About 800 meters from our doors, just hugging the border between Oudenaarde and Wortegem-Petegem lies a haunted house. The house is barely visible during the summer months, however between October- April the foliage on the vines and trees is sparse enough to see the decrepit manor home. It does turn a few heads, everybody who sees it asks about it’s story, it’s actually one of the most frequent non-cycling or Belgian life related questions that we get. So since it’s Halloween we thought it was the perfect time to reveal the story about the house and it’s occupants past and present.
First off I will tell you that the castle was built near to the site of a previous 16th century castle known as the “Praetorium De Mooregem”. The current castle’s last occupants were politician Baron Alberic Ruzette and his wife Baroness Berthe Ruzette van Caloen de Basselghem.
Legend has it that the estate is haunted by the ghost of the Barons widow. It is said that the well respected politician was poisoned by one of his competitors on the eve of the May 25th 1929 election. The Baroness swore she would find out who was responsible, and would avenge her husbands death. Unfortunately the Baroness was already a 60 year old woman at this time, it was no longer as easy for her to manipulate politicians like she once was able to in her youth. Instead she returned to their estate in Moregem in desperate search of answers, but to no avail, in fact many believed that the grief of losing her husband had caused her to lose her mind.
During World War II the estate was occupied by the Nazis and left damaged, and fell further into neglect upon the Baroness’ return to the Moregem estate. As the years passed she continued to wait for answers, hoping that her husbands killer would confess on their death bed. But the day came in 1952 when the last competitor passed away, as did the last of the Baroness’ hope. Shortly afterwards she too passed away, but she never left the manor…
Locals say that when the wind is just right they can hear the Baronesses ghost crying out for answers as to who killed her husband.
Ok so I confess that some of that might be a slight fabrication of the truth…. in fact it’s all fiction really.
We do know that the Baron did die on the eve of the May 25th 1929 election, that his widow did die in 1952, and that the estate was occupied and damaged during the Nazi occupation, but that’s about it. There is no ghost of the Baron’s widow, no scheme to off the Baron, and no reason for us to believe that the Baroness lost her mind. We also have no idea how much time the Baroness actually spent at the Moregem estate after her husbands death. We do know that they had eleven children, and probably many homes so we have no idea if the Baroness died at the estate in Moregem or not.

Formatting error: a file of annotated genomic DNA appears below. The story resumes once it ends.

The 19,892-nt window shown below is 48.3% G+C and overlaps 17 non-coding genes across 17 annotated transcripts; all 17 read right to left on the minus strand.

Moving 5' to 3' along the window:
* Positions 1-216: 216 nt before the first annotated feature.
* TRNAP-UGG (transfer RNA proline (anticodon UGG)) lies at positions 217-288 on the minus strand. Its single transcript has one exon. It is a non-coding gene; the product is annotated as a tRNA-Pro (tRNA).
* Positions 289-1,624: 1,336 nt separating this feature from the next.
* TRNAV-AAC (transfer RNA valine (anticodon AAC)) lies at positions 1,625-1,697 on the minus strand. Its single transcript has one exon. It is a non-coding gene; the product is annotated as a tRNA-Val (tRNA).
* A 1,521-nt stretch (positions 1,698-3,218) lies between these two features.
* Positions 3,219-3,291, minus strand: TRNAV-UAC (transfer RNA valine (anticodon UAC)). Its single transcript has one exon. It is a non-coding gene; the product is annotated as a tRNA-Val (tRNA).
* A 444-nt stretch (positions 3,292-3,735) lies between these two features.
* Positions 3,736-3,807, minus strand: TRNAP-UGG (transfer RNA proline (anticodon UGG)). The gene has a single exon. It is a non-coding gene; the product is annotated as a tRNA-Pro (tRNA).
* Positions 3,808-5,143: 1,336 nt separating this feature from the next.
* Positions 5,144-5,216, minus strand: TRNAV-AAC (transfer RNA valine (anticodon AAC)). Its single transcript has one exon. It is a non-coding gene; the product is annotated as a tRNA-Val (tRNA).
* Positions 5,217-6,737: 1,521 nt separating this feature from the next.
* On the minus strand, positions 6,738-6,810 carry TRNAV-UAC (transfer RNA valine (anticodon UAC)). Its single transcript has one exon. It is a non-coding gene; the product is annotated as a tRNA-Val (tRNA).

The real truth is that we were able to uncover zero dirt on this creepy looking home, and thought that twisting history a little bit might be a fun way to celebrate Halloween.
Now for those of you who are only interested in the facts here you go…
The Castle of Moregem lies in the historically classified village of Moregem in the community of Wortegem-Petegem. It was was built close to the site of an earlier moated Renaissance style castle from 1588 known as ‘Praetorium De Mooregem’.
The current castle was built between 1792 and 1798 by order of it’s first resident Baron E.F van Hoobrouck de Mooreghem as a “play castle” perfect for a holiday retreat. It was completed in the neoclassical architecture styles of Louis XVI and Directoire styles by architects J.Pisson and F.L.J Verly.
The site includes the castle, walled English style park, iron fence (no longer present), iron bridge, forest hunting grounds, service buildings, stables, grotto, ice house, watermill from 1853, farm, chapel, and the former gate house which has recently been restored in neo-gothic style.
Residents of the estate include a long list of nobility starting with Baron Eugene-Francois van Hoobruck de Mooreghem a man who wore many hats over his lifetime (Baron of Moregem, Lord of Axelwalle, Aspere, and Zingem,, Treasurer General of Gent, Deputy of the States of Flanders, General Council of the Department of the Leie, member of the Knighthood of East Flanders, member of the National Congress, and Senator), his son Baron Eugen van Hoobrouck de Mooreghem, Baron Charles Marie de Croeser de Berges, Baron Paul van Caloen de Basselghem, and Belgian Minister Baron Alberic Ruzette. It had also been occupied by the Nazi’s during World War II, and unfortunately was damaged at that time.
The last occupant of the castle was the wife of Baron Alberic Ruzette; Baroness Berthe Ruzette van Caloen de Basselghem who passed away in 1952. The estate was sold off in 1953, and at that time a small forest of Canadian Poplar trees was planted on site. Since being sold, the grounds had been used as grazing land for small livestock, the manor as a warehouse at one point, and some of the surrounding buildings as residences, though for the most part the estate was neglected and left deserted. It wasn’t until 1997 that the site was listed as a protected monument and landmark, but of course the damage had been done and 40+ years of neglect had left the estate looking as it does now. We have no idea if there are plans of bringing the castle back to life or not.
So that was the slightly boring non-scandalous answer to the question, though we don’t believe for a second that such a place could possibly have such a squeaky clean past. We will just have to keep digging around for the ‘real story’ of why it was left to deteriorate. Surely that long list of Barons couldn’t have been saintly.
Does anybody else think that it would make an amazing ChainStay 2.0? Anyone bored enough to help us take on such a gargantuan project? No? Didn’t think so… anyways Happy Halloween everyone, and remember to stay safe!